In the classic comedy film Monty Python and the Holy Grail, characters who are fatally wounded or gravely ill insist in the face of their imminent demise, "I'm not dead yet!" If cable set-top boxes (STBs) could talk, they too might be insisting that they are still alive, even though many cable operators are ready to whack them on the head and toss them onto a cart of dead bodies.
Try as they might to phase them out, cable providers still need a device in the home to manage TV signals. Comcast, the nation's largest cable operator, is seeking to cure the set-top's ills through its new Reference Design Kit (RDK), a powerful concoction of open-source middleware riding on the latest system-on-a-chip (SoC) processors.
The RDK effort promises to take the STB concept and resurrect it through a new line of IP-fueled set-tops and whole-home gateways. According to the latest Heavy Reading Cable Industry Insider, "Are Set-tops Dead? Comcast Offers Its RDK Remedy," RDK increases cable's prospects of creating IP device platforms for cloud-based services, including graphically rich interactive program guides, multi-room DVR and content sharing across tablets, smart TVs, smartphones and other connected devices.
The process behind RDK is as unique as the technology itself, the report says. In an unprecedented process for cable, Comcast is offering the RDK software through a royalty-free licensing arrangement and creating a shared-learning development community. Nearly 60 companies have obtained the RDK license and some major suppliers have announced RDK-related products. The process gives competing suppliers an opportunity to break the so-called cable duopoly of Cisco, and Motorola, the report says.
Comcast, in developing its next-generation infrastructure, targeted the gaps and shortcomings in the STB development process, with a goal of reducing the speed of designing and deploying STBs from a current time frame of about 24 months down to one year, and eventually six months. What has resulted is a development model that is designed to produce a time-to-market cycle of innovation that resembles the Internet. For Comcast, the payoff is coming in the form of recently introduced gateway devices and the rollout of its cloud-based X1 IPG platform, the report says.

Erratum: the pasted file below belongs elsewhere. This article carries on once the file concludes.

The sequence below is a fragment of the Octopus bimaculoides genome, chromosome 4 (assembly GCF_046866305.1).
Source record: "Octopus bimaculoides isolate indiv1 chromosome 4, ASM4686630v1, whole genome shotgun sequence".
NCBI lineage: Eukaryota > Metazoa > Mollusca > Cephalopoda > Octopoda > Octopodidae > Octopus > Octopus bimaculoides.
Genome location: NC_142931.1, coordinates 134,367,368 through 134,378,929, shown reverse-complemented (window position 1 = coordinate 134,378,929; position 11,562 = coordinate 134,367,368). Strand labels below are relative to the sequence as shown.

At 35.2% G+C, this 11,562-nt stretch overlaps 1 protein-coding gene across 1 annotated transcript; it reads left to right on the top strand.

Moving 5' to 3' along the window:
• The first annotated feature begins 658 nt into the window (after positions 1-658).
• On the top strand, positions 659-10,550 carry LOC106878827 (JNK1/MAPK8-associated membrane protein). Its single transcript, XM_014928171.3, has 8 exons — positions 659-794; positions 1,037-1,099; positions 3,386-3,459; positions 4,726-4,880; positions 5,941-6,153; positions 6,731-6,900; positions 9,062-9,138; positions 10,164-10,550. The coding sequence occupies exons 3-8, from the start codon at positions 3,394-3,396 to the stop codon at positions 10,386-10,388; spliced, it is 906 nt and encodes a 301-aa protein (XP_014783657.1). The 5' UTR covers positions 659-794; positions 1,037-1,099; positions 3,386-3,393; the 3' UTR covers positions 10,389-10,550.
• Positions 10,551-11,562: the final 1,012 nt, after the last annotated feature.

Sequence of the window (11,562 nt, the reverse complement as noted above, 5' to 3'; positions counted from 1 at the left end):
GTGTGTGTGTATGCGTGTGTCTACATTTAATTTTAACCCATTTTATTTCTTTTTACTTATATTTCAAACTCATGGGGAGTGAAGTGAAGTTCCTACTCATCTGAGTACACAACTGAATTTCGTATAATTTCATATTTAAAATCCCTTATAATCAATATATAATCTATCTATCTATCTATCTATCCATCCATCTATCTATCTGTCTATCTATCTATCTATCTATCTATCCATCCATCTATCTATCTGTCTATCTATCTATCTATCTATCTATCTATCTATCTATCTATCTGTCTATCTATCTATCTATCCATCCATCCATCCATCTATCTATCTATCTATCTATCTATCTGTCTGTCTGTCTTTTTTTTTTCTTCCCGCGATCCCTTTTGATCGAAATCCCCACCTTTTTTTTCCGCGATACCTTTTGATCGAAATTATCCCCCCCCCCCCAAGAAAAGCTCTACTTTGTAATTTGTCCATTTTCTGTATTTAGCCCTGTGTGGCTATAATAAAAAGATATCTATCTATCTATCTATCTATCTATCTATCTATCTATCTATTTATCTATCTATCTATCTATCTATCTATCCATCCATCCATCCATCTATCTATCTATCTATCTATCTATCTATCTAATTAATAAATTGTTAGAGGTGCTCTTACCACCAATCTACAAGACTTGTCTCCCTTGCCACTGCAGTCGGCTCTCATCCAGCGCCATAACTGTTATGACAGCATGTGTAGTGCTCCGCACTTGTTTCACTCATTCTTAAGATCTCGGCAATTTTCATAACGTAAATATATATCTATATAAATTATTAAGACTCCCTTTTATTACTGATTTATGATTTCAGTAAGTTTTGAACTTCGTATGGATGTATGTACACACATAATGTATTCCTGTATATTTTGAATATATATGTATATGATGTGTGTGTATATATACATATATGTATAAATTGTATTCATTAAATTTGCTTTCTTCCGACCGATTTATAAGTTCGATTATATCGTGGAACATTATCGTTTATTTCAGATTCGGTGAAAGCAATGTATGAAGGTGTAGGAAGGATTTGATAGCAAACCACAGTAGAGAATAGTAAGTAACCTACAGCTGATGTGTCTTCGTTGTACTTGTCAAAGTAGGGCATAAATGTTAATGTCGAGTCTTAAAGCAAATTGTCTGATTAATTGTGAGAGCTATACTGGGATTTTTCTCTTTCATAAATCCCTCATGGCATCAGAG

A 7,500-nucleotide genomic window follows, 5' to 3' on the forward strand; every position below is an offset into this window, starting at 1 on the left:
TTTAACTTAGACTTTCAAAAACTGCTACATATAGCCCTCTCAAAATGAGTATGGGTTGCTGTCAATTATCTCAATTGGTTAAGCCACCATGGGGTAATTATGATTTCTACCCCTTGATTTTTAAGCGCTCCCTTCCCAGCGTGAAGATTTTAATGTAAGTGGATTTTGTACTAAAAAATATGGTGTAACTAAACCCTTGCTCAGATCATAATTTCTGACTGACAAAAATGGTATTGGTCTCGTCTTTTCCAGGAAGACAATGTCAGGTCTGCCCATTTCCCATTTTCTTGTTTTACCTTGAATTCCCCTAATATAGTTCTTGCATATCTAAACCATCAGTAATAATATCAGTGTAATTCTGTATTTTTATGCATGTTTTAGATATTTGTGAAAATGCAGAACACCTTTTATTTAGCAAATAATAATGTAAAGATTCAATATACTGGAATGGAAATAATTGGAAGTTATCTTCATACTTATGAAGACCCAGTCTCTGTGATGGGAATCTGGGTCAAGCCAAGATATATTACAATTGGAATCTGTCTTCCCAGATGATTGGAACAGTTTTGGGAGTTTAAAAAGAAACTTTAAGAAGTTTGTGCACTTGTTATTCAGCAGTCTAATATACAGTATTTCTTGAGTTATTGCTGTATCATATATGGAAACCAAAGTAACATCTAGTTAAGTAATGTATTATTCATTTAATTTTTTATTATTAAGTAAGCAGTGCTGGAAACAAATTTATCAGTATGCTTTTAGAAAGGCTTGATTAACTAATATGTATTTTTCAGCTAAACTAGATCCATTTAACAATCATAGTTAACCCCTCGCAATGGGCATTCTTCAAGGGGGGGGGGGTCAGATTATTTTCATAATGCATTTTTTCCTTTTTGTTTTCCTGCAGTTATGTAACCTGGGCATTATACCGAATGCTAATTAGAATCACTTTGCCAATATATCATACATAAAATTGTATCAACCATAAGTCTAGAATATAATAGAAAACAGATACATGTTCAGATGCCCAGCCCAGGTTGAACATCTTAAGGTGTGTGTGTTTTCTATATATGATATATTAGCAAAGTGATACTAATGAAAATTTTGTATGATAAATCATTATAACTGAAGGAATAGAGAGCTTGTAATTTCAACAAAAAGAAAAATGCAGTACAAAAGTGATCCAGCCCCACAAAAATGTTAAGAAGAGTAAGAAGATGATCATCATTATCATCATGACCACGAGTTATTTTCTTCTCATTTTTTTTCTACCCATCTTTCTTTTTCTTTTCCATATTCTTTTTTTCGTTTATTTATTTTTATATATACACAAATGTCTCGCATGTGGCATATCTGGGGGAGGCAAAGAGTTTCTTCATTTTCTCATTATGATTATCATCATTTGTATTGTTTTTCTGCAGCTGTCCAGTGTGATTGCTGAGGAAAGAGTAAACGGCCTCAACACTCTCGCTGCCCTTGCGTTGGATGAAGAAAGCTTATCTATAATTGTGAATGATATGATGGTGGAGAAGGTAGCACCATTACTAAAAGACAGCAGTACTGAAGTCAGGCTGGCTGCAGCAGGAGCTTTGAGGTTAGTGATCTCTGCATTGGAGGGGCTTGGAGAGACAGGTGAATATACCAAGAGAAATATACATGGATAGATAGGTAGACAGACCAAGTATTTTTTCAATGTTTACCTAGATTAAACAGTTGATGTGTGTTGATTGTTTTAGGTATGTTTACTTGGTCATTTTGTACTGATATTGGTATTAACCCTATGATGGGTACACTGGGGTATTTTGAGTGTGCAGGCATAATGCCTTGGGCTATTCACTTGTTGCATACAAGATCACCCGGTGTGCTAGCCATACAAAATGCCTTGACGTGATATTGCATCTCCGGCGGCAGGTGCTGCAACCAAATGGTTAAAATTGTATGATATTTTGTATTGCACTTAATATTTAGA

The Heavy Reading report explains the RDK technology, the market drivers behind it and its implications for cable operators and suppliers. Included is a look at announced RDK products by 11 suppliers, primarily SoC and set-top providers.
While Comcast is committed to RDK, it remains to be seen if adoption will become widespread. Time Warner Cable, Charter Communications, Liberty Global and others have voiced public support. This year will see trials and lessons that will help to determine RDK's fate. In the end, the report concludes, the advantages of utilizing the SoC and software package may be too compelling to ignore.
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